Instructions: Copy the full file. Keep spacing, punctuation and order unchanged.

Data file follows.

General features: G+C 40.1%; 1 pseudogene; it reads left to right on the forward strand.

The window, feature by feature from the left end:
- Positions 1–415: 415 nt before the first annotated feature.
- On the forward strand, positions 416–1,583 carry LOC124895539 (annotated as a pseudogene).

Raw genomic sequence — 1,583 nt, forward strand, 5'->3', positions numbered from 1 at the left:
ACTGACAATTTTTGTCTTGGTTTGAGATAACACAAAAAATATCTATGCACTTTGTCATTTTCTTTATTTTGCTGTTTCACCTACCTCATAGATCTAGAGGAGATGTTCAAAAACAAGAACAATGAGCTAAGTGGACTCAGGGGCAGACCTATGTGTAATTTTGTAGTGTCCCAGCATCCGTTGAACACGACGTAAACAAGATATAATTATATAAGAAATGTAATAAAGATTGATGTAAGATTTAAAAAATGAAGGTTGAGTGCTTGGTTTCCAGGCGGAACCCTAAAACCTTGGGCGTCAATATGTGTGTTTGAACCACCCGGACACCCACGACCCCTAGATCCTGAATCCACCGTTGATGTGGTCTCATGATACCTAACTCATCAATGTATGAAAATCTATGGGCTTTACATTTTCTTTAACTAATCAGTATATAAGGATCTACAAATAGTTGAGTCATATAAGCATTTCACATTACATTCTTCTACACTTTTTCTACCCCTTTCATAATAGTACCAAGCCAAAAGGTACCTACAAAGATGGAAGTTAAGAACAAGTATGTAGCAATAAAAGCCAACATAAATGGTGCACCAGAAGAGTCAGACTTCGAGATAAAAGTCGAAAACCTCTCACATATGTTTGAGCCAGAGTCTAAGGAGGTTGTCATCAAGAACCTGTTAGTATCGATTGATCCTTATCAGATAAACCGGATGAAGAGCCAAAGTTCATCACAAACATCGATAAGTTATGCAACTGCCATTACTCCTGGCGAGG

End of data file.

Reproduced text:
General features: G+C 40.1%; 1 pseudogene; it reads left to right on the forward strand.

The window, feature by feature from the left end:
- Positions 1–415: 415 nt before the first annotated feature.
- On the forward strand, positions 416–1,583 carry LOC124895539 (annotated as a pseudogene).

Raw genomic sequence — 1,583 nt, forward strand, 5'->3', positions numbered from 1 at the left:
ACTGACAATTTTTGTCTTGGTTTGAGATAACACAAAAAATATCTATGCACTTTGTCATTTTCTTTATTTTGCTGTTTCACCTACCTCATAGATCTAGAGGAGATGTTCAAAAACAAGAACAATGAGCTAAGTGGACTCAGGGGCAGACCTATGTGTAATTTTGTAGTGTCCCAGCATCCGTTGAACACGACGTAAACAAGATATAATTATATAAGAAATGTAATAAAGATTGATGTAAGATTTAAAAAATGAAGGTTGAGTGCTTGGTTTCCAGGCGGAACCCTAAAACCTTGGGCGTCAATATGTGTGTTTGAACCACCCGGACACCCACGACCCCTAGATCCTGAATCCACCGTTGATGTGGTCTCATGATACCTAACTCATCAATGTATGAAAATCTATGGGCTTTACATTTTCTTTAACTAATCAGTATATAAGGATCTACAAATAGTTGAGTCATATAAGCATTTCACATTACATTCTTCTACACTTTTTCTACCCCTTTCATAATAGTACCAAGCCAAAAGGTACCTACAAAGATGGAAGTTAAGAACAAGTATGTAGCAATAAAAGCCAACATAAATGGTGCACCAGAAGAGTCAGACTTCGAGATAAAAGTCGAAAACCTCTCACATATGTTTGAGCCAGAGTCTAAGGAGGTTGTCATCAAGAACCTGTTAGTATCGATTGATCCTTATCAGATAAACCGGATGAAGAGCCAAAGTTCATCACAAACATCGATAAGTTATGCAACTGCCATTACTCCTGGCGAGG